I went into the Phillies clubhouse. Charlie Manuel was there. As was Jimmy Rollins, Ryan Howard, Chase Utley, Jayson Werth and all the other guys which make the Phillies perhaps the most recognizable team in baseball. Yes, even more so than the Yankees. Quick: describe Brett Gardner’s facial features. Now tell me if there’s any Phillie starter you couldn’t pick out of a linuep.
I chatted informally with several players as they suited up and got ready for morning drills, but as I did, I was struck by something I read on a political blog earlier in the week about the value of getting quotes from big sources vs. observing, talking off the record and generally trying to get a handle on the scene instead of getting “the news” as we’ve come to understand it:
I do think anonymity has some value in that by preventing journalists
from doing sensationalist stories based around a single direct quote it
forces you to focus on the big picture of what the officials in
question are trying to say . . . it’s much easier to build an item
around a direct quote so it’s more professionally valuable to
be on the record. But it seems to me that the people who do the real
value-adding reporting are mostly talking to lower-level people–nobody
ever gets the real scoop from anyone remotely senior.
I think this applies to baseball just as much as it applies to reporting on government. If I go up to Ryan Howard with my notepad out or my tape recorder going, and get him to say some things on the record, I’m going to be tempted — or, if I have an editor bird dogging me, required — to build a story around those quotes. Howard says that everyone in camp is focused to maintain the success they’ve had the past few years. The story the next day leads with that quote and builds around it. It’s not particularly illuminating, at best serving as the basis for a recap of the competitive challenges facing the team this year, at worst just a quote in a notes column.
I guess my point to all of this is that I think there’s very, very limited value in actually talking to ballplayers on the record and printing those quotes. All of the baseball writers I like tend to limit the amount of that kind of stuff they do. They walk around and talk to guys with their notepads in their bag. They get the big picture of what’s going on and build stories on those themes, but they use their own observations and reason as a filter. The fans care about what what happens on the field, and they have to report that accurately, but the background stories, the flavor and the non-game info that appears in columns are almost always better when a writer is telling you what he observes and writes thoughtfully about it, not when he’s telling you what a ballplayer, manager or GM says. Just my two cents.
Enough with these philosophical meta-musings. I took pictures and observed things myself, and I’ll have that post up in about an hour.
In light of the Astros’ deal for veteran designated hitter Carlos Beltran on Saturday, the Yankees are thought to be intensifying their pursuit of free agent Edwin Encarnacion, reports Jon Morosi of FOX Sports. The Yankees never made an official offer to Beltran, but remain in need of a DH/first baseman to give them a little more power outside of a Tyler Austin–Greg Bird combo in 2017.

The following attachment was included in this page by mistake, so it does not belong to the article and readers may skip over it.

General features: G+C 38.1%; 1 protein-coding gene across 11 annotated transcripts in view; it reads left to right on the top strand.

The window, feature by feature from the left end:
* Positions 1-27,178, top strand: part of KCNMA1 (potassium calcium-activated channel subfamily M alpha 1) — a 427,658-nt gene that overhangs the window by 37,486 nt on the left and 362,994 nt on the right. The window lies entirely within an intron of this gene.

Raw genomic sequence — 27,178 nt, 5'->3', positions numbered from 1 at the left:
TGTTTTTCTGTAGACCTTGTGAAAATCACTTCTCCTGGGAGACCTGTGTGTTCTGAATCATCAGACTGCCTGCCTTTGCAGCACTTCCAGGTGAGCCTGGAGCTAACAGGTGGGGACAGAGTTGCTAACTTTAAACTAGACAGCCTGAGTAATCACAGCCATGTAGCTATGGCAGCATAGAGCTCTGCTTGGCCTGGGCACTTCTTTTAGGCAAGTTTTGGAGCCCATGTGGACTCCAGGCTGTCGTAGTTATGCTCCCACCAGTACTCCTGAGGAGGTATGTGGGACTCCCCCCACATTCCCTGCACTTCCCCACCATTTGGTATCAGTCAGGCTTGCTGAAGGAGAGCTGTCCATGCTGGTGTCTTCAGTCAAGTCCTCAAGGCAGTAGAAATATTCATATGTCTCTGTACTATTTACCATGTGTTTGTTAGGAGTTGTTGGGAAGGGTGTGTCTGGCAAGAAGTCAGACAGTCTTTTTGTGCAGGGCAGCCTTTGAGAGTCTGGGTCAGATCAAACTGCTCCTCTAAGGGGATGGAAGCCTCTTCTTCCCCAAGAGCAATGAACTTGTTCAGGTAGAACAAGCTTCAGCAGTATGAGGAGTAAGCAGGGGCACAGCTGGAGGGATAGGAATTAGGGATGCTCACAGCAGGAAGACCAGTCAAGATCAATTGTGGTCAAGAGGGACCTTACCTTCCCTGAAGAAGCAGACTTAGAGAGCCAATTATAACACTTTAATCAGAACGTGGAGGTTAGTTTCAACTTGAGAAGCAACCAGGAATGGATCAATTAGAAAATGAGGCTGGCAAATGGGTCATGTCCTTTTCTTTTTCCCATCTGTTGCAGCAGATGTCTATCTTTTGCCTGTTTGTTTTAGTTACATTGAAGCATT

The Red Sox, on the other hand, are reportedly withdrawing their interest when it comes to the Encarnacion sweepstakes. According to FanRag Sports’ Jon Heyman, they will look for a hitter to beef up their lineup without taking a “big plunge” on the 34-year-old.
Encarnacion enjoyed another All-Star run with the Blue Jays in 2016, hitting at a .263/.357/.529 clip with 42 homers and a league-leading 127 RBI in 702 PA. He’s expected to command a significant contract in free agency, and agent Paul Kinzer said that a potential deal is unlikely to be finalized before the Winter Meetings as Encarnacion is not close to agreeing to any offer. Interested teams include the Blue Jays and the Astros, though Beltran’s signing appears to have effectively taken Houston out of the running for the slugger.
The Nationals are trying to go big this offseason, and FOX Sports’ Ken Rosenthal notes that they are still in trade talks for White Sox’ left-hander Chris Sale and Pirates’ center fielder Andrew McCutchen. Both players figure to command a big return, as Sale delivered another Cy Young-worthy performance in 2016 and, despite a downturn in his production rate, McCutchen is still one of the more coveted sluggers in the National League.
In 2016, Sale led the league in complete games, with six, and turned in a 3.34 ERA and 5.2 fWAR in 226 2/3 innings. While teams have been sniffing around the White Sox’ ace since the trade deadline, the club is expected to maintain a high asking price — so high, said FanRag Sports’ Jon Heyman, that it may keep the left-hander in Chicago for the foreseeable future.
According to Heyman, four other teams are reportedly in the mix for Sale, including the Red Sox, Astros, Rangers, and Braves, though parts of Rosenthal’s tweet hinted that the Red Sox were maintaining their interest in hopes of striking a more affordable deal. Should the Nationals pursue a deal for Sale, it’s likely that they’d have to move shortstop/center fielder Trea Turner, which they appear reluctant to do.
McCutchen, meanwhile, is also drawing interest around the league after batting .256/.336/.430 with 24 home runs in 675 PA during 2016. He didn’t appear to lose much power in his eighth season with the Pirates, but took considerably fewer walks and struck out at a career-high clip.
The Nationals were said to be in the lead for McCutchen on Thursday, and there was some expectation that the club would wrap up a trade for the center fielder by the non-tender deadline on Friday. FOX Sports’ Jon Morosi pointed out that the Rangers were also talking to the Pirates, however, and no deal has come to fruition as of yet.